Everything is going digital in film distribution.
Everything is going digital in film distribution, but placing your movie into theatres still makes business sense.
Recently, theatrical and DVD distribution, have been declining in profits, however the fact that almost 30 new movies open every week in theatres.
Category One: do-it-yourself movies: So, do-it-yourself distribution makes things even more confusing. In the case of DIY movies, a do-it-yourself approach for distribution is definitely the safest one. You can use Quiver Digital, for example, providing for a low upfront fee the submission of your film to the main digital platforms.
Category Two: is the movies that made with some kind of real budget. Before to try to distribute your film, arrange a screening with people you do not know in the audience, without you being present, and have them tell you in writing what they think about your film and its chances. If they like your film, a theatrical opening is still the cheapest way to promote your film. Why? Because, today, 300 hours of content will be uploaded every single minute on YouTube! In the same minute, more than 500 new websites will be created, presenting their own content as well. This is the real issue at hand: No matter how good your movie is, your audience has to know it even exists.
Why is theatrical still the most affordable way to get your movie seen? Because you need to use major media to promote your movie. When you open in New York, the New York Times will review your film, as will other newspapers and magazines, radio stations and maybe some TV stations. In fact, you can open a movie in New York for less than $25,000, in Los Angeles you can do it for less than $20,000. smaller cities might require only a few thousand dollars. In other words, opening theatrically gets the word out that your movie exists at a fairly reasonable cost.
“Every time you open a major city in a state, not only do you create a new market for theatrical exploitation, but—more importantly—you create one for your DVD and streaming market, which will come later on. Pushing even further, releasing in New York and Los Angeles opens your TV and foreign markets as well, seeing that the first questions a foreign buyer asks when offered a movie to buy are: “was it released theatrically in the U.S.?” and “how were the press and the box office?”
Can you pull off this release by yourself? Technically, you can, but practically speaking, it’s not easy. Theater chains will ask you to go through a distributor or an aggregator that they have an account with.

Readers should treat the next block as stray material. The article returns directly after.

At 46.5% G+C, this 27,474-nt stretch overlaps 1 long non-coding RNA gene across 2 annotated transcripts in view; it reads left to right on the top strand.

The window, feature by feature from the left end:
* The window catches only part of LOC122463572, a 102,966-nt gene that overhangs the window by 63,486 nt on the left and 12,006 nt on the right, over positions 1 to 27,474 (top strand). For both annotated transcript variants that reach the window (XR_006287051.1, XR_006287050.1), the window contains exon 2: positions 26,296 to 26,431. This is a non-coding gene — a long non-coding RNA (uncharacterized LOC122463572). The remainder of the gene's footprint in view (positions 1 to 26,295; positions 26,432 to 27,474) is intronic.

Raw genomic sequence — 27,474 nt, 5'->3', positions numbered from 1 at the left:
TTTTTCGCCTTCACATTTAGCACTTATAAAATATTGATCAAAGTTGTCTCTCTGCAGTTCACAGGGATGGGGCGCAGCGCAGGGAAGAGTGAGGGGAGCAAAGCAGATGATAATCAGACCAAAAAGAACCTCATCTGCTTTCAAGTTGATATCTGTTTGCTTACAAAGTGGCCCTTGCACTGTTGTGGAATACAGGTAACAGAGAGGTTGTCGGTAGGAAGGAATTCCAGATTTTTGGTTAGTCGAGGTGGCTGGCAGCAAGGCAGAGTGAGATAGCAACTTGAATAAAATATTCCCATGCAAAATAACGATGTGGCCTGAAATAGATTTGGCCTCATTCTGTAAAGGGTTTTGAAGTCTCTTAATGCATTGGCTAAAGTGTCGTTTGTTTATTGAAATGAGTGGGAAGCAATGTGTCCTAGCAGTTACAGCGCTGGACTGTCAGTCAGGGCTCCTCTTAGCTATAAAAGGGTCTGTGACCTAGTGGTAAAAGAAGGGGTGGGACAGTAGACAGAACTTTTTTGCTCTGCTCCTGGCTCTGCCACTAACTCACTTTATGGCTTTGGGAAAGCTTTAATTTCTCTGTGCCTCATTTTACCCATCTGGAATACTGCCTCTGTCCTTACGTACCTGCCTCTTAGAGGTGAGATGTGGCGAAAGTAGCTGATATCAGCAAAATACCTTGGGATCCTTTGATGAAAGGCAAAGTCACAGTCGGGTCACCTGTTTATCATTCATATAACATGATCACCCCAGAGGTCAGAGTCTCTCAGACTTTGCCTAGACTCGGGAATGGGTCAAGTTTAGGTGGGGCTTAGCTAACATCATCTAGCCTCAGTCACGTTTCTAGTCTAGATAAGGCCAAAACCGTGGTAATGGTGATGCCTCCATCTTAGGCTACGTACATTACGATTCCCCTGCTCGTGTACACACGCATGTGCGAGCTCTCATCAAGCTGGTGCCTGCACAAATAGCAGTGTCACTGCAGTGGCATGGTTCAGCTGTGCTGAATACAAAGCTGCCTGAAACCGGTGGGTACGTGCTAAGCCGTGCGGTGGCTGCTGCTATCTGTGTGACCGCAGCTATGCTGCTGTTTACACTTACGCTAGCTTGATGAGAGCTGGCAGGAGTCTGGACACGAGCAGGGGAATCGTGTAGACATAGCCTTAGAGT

“Working with a distributor is expensive as the distributor will take a fee—around 30 percent—and recoup its own expenses before you see a dime. But it will provide all the people listed above and not charge you for most of them—and the sales force is always included in its fee.”
“Theatrical distribution is still essential to properly reach your audience, and the risk is very minimal, if not totally nonexistent. There’s one last benefit, beyond what I’ve said about theatrical promoting DVD sales and streaming. It’s that theatrical distribution is a weekly business. Say you have planned a 15-city release—it has to start the first week in New York, the second in Los Angeles, and so on. You will know the results of your first week after the opening weekend—less than $5,000 in ticket sales is not great, more than $10,000 is—and you will be able to modify your release.”
“On the other hand, if you had only booked New York and Los Angeles, and the first weekend goes through the roof, other theaters around the country will be calling your distributor—or will at least take your distributor’s call—and offer to expand your release to other cities.”
“Everything is decided and changed on a weekly basis—there’s no real risk. This is why most distributors will book New York and Los Angeles no matter what, in order to create a market for the film and focus all their efforts on these two cities.”
by Philippe Diaz
Philippe Diaz is a director and producer, and the founder and CEO of Cinema Libre Studio in Burbank.